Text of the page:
Prepare your business for the 2G/GSM network shutdown – Pt 2

James Mack, general manager, M2M One

So where do we go from here? There is no doubt about it, with development times in M2M/IoT ranging from 6-18 months for new solutions. M2M system vendors in some countries need to make a decision now on the next iteration of their solution.

While some companies are choosing the ‘mystery box’ and gambling on their network operator maintaining its 2G network, James Mack says the majority of companies we work with across M2M One are looking at 3G and 4G/LTE upgrade paths.

What are your upgrade options?

Build vs. Buy – The first question you really need to ask yourself is whether you need to build a new product from scratch or if a solution already exists that can save you development time and cost.

The problem with upgrading a 2G solution from a module level is that most 2G modules have a completely different form factor, where most major modules suppliers now keep a common form factor for 3G & 4G/LTE – This often leads to a complete redesign of your base board, which adds time and money to the upgrade.

A lot of businesses that were early adopters of M2M/IoT from the 2G or even Circuit Switch Data (CSD) days had to develop their own solution, as nothing was available. Now we live in a time where M2M hardware has a level of standardisation in terms of inputs and functionality meaning it may be cheaper and easier for businesses to go from building a solution from a board level upwards to perhaps buying an off the shelf finished modem or even a complete product and white labeling (this is becoming increasingly popular in the competitive vehicle tracking and telematics space).

M2M-modules-image-300x180

2G to 3G – The most immediate fix for the majority of businesses is to make the jump from 2G to 3G. The good news is that the cost of developing a 3G M2M device has reduced considerably making the process slightly less painful.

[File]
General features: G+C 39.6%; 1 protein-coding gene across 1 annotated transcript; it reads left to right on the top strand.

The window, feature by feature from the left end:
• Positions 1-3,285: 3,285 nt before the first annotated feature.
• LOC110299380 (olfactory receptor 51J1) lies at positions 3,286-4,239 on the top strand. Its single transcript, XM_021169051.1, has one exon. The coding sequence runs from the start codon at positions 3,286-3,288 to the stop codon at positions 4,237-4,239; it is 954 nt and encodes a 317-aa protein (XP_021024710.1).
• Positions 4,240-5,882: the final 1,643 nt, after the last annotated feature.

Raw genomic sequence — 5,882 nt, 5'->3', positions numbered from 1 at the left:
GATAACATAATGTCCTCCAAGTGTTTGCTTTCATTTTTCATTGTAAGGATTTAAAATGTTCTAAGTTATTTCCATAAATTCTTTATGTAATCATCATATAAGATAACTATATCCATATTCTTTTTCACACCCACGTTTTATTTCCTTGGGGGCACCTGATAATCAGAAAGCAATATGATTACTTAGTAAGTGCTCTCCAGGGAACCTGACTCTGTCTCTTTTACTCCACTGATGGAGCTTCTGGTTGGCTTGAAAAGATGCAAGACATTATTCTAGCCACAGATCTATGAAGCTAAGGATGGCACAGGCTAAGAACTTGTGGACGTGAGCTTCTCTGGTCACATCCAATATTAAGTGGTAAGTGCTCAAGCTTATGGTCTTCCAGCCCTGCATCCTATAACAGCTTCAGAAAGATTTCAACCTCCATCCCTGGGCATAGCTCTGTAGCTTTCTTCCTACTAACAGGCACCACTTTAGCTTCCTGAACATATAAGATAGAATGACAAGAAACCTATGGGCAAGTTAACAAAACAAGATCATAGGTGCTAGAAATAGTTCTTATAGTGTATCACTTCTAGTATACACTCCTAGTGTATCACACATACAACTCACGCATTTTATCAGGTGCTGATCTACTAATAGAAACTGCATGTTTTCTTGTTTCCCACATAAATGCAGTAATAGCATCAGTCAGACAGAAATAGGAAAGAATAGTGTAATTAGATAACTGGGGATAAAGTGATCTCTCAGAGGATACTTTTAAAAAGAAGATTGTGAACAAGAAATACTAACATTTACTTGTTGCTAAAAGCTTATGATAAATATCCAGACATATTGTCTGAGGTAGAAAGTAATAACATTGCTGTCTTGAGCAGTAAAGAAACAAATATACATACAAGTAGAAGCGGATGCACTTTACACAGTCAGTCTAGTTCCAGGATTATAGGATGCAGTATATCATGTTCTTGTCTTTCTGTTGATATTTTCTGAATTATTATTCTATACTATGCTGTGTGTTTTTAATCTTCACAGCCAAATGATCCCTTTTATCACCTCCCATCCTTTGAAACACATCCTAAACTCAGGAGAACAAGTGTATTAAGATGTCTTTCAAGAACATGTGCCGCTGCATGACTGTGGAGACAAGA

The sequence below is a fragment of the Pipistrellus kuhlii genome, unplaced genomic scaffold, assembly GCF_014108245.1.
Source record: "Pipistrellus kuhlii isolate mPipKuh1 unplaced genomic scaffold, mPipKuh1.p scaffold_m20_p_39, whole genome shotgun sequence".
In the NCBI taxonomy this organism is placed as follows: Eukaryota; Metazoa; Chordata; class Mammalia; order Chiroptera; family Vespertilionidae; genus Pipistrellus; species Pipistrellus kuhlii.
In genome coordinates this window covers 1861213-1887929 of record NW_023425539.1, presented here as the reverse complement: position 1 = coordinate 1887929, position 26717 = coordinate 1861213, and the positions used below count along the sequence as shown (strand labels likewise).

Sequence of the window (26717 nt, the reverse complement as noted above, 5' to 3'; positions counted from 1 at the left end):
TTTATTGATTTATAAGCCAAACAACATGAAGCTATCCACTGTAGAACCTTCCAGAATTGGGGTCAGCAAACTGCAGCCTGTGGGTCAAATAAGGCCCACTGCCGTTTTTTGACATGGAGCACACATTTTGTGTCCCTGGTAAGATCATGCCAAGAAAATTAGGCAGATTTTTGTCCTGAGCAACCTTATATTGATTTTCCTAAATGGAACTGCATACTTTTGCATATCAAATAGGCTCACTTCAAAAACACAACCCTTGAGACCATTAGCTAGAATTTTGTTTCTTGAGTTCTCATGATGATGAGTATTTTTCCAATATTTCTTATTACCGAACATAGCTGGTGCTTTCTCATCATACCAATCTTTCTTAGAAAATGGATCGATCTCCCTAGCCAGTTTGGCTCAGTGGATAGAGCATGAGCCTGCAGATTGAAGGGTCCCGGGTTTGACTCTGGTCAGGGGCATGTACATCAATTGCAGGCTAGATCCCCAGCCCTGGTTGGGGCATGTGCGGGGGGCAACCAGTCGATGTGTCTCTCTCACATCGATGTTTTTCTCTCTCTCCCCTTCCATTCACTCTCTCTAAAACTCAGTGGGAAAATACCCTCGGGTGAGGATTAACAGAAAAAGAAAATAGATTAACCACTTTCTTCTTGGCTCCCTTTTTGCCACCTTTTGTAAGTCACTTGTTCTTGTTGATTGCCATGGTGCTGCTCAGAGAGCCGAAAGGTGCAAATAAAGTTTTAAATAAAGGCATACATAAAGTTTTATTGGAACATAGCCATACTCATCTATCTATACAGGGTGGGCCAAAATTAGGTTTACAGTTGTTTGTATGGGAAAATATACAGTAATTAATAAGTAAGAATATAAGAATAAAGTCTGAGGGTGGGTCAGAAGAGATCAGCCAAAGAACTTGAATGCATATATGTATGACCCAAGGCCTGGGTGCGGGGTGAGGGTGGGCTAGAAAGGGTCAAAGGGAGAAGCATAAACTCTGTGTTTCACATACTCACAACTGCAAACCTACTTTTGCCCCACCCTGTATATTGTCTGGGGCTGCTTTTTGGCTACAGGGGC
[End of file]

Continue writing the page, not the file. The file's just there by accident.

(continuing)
With quad and penta-band 3G modules on the market now, you can build a device that can be shipped anywhere in the world without having to worry about your base module.

The major consideration here is the rapid growth of 4G/LTE, with coverage set to match and surpass 3G in the coming year a lot of people are questioning the long-term future of 3G, while none of the carriers are making any statements regarding this. We have been advising customers that if they plan to have a device in the field for 10 years or more they should be using 4G/LTE to be safe.

2G to 4G/LTE – As coverage grows the idea of leapfrogging 3G altogether and going with a pure 4G/LTE solution or a solution that is 4G/LTE with 3G fallback is looking like the most sensible path for a majority of solution providers.

While a lot of M2M devices don’t need the added speed that comes with 4G/LTE the greater coverage, capacity and reliability of service is a huge draw. Several module manufactures and networks are discussing M2M-specific operations on LTE Cat-0, a lower bandwidth M2M-specific subset of LTE which will reduce both module and data costs

This isn’t to say 4G/LTE doesn’t bring its own difficulties along with it. While LTE modules are expected to drop in price much quicker than their 3G counterparts, they are still reasonably expensive compared to 2G. Another headache is the number of LTE bands currently being used; there are currently 32 LTE bands in use with 44 including LTE-TDD.

There are currently no easily accessible modules on the market that will cover all LTE bands, which means deploying a global single SKU M2M device is currently impossible on LTE. Several countries have common bands making regional applications possible, but for a true global option your choices are limited.

Where do I get started?

The best place to get started is to speak to your supplier about upgrade paths, every module and modem supplier in Australia will be able to give you a number of options for upgrading your existing product and you might be pleasantly surprised by the ease and cost of some of these.

If you don’t have contact with a supplier, most mobile network operators will be able to supply you with a list of approved hardware and integrators that can assist. Some may even assist with discounts, subsidies or consolidation of services as they want to minimise the number of 2G connections come shut down time.

Of course M2M One are always here to help, we have connections to most of Australia’s leading M2M/IoT hardware providers and our team of M2M network experts can assist with helping you create an upgrade path that works for your business.

The author of this blog is James Mack, general manager, M2M One

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